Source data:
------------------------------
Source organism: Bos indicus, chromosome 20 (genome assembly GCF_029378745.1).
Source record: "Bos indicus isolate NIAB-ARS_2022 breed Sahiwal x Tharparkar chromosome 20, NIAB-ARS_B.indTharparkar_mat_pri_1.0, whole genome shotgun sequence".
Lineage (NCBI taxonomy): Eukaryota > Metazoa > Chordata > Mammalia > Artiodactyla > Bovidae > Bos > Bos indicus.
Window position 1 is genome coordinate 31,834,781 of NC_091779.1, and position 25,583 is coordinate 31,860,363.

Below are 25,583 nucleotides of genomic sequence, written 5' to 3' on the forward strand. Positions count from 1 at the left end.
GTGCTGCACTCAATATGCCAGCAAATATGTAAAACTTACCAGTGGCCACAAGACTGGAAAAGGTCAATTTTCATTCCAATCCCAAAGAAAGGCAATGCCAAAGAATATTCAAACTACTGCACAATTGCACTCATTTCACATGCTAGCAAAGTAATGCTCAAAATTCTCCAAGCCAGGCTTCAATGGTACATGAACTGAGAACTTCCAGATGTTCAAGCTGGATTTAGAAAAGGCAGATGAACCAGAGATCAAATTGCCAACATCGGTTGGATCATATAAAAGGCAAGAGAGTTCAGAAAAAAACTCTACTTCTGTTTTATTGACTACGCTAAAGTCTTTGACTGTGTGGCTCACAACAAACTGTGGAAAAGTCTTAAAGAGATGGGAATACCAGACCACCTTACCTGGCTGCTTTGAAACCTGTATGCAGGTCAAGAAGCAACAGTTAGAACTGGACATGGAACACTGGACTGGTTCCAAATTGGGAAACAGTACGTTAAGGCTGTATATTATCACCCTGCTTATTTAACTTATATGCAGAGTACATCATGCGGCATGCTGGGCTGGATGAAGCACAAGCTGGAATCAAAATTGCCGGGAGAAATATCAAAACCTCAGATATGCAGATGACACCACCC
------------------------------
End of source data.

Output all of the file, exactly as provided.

Source organism: Bos indicus, chromosome 20 (genome assembly GCF_029378745.1).
Source record: "Bos indicus isolate NIAB-ARS_2022 breed Sahiwal x Tharparkar chromosome 20, NIAB-ARS_B.indTharparkar_mat_pri_1.0, whole genome shotgun sequence".
Lineage (NCBI taxonomy): Eukaryota > Metazoa > Chordata > Mammalia > Artiodactyla > Bovidae > Bos > Bos indicus.
Window position 1 is genome coordinate 31,834,781 of NC_091779.1, and position 25,583 is coordinate 31,860,363.

Below are 25,583 nucleotides of genomic sequence, written 5' to 3' on the forward strand. Positions count from 1 at the left end.
GTGCTGCACTCAATATGCCAGCAAATATGTAAAACTTACCAGTGGCCACAAGACTGGAAAAGGTCAATTTTCATTCCAATCCCAAAGAAAGGCAATGCCAAAGAATATTCAAACTACTGCACAATTGCACTCATTTCACATGCTAGCAAAGTAATGCTCAAAATTCTCCAAGCCAGGCTTCAATGGTACATGAACTGAGAACTTCCAGATGTTCAAGCTGGATTTAGAAAAGGCAGATGAACCAGAGATCAAATTGCCAACATCGGTTGGATCATATAAAAGGCAAGAGAGTTCAGAAAAAAACTCTACTTCTGTTTTATTGACTACGCTAAAGTCTTTGACTGTGTGGCTCACAACAAACTGTGGAAAAGTCTTAAAGAGATGGGAATACCAGACCACCTTACCTGGCTGCTTTGAAACCTGTATGCAGGTCAAGAAGCAACAGTTAGAACTGGACATGGAACACTGGACTGGTTCCAAATTGGGAAACAGTACGTTAAGGCTGTATATTATCACCCTGCTTATTTAACTTATATGCAGAGTACATCATGCGGCATGCTGGGCTGGATGAAGCACAAGCTGGAATCAAAATTGCCGGGAGAAATATCAAAACCTCAGATATGCAGATGACACCACCC